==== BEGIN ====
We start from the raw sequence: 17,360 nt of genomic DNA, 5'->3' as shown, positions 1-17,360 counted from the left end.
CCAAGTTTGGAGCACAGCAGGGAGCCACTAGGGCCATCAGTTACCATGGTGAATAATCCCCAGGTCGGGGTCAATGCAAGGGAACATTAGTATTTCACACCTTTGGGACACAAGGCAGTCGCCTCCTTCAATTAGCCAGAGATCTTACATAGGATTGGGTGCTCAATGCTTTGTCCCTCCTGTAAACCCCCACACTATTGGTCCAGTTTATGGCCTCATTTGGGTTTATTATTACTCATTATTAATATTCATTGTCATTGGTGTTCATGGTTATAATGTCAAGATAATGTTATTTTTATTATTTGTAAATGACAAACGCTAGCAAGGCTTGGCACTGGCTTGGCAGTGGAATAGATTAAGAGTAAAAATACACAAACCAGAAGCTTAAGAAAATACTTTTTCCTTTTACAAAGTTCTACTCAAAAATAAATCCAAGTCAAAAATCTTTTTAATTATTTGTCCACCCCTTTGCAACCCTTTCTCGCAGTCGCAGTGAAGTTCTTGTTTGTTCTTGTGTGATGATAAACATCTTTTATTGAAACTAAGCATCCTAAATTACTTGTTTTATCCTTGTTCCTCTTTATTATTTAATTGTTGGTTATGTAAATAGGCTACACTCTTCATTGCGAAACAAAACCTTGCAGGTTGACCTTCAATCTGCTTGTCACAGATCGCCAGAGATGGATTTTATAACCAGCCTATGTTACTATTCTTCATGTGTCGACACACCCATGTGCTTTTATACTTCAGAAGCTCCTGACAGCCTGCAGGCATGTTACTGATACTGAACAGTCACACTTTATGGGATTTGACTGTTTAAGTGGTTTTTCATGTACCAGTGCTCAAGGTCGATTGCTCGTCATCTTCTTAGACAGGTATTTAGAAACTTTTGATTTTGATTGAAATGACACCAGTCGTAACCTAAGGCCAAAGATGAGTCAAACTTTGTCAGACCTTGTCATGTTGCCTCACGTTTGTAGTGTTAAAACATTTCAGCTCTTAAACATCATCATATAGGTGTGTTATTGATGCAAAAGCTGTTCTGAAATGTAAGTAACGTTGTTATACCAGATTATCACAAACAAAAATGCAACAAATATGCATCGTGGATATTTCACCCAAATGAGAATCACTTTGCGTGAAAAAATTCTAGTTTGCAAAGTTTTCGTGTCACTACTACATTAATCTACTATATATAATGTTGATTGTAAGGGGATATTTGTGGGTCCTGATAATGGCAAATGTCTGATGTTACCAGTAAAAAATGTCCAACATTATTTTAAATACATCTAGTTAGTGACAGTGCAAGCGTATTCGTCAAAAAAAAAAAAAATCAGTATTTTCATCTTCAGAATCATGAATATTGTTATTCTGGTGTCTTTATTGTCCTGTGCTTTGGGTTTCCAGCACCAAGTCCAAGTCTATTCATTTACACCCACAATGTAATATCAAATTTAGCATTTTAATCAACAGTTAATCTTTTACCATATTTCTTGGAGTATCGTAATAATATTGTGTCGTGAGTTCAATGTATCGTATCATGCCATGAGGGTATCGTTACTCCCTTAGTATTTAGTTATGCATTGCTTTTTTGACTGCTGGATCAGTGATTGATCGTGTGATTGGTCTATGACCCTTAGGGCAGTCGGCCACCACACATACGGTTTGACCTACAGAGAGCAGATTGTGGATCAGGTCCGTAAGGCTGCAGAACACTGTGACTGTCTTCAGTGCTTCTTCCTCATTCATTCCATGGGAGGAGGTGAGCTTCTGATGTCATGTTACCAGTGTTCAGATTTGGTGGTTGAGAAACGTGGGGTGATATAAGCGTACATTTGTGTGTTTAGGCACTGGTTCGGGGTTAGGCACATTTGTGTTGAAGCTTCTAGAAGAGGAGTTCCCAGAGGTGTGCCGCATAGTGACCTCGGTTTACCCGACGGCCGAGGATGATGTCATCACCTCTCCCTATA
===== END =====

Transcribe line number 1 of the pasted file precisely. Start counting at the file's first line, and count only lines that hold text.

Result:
We start from the raw sequence: 17,360 nt of genomic DNA, 5'->3' as shown, positions 1-17,360 counted from the left end.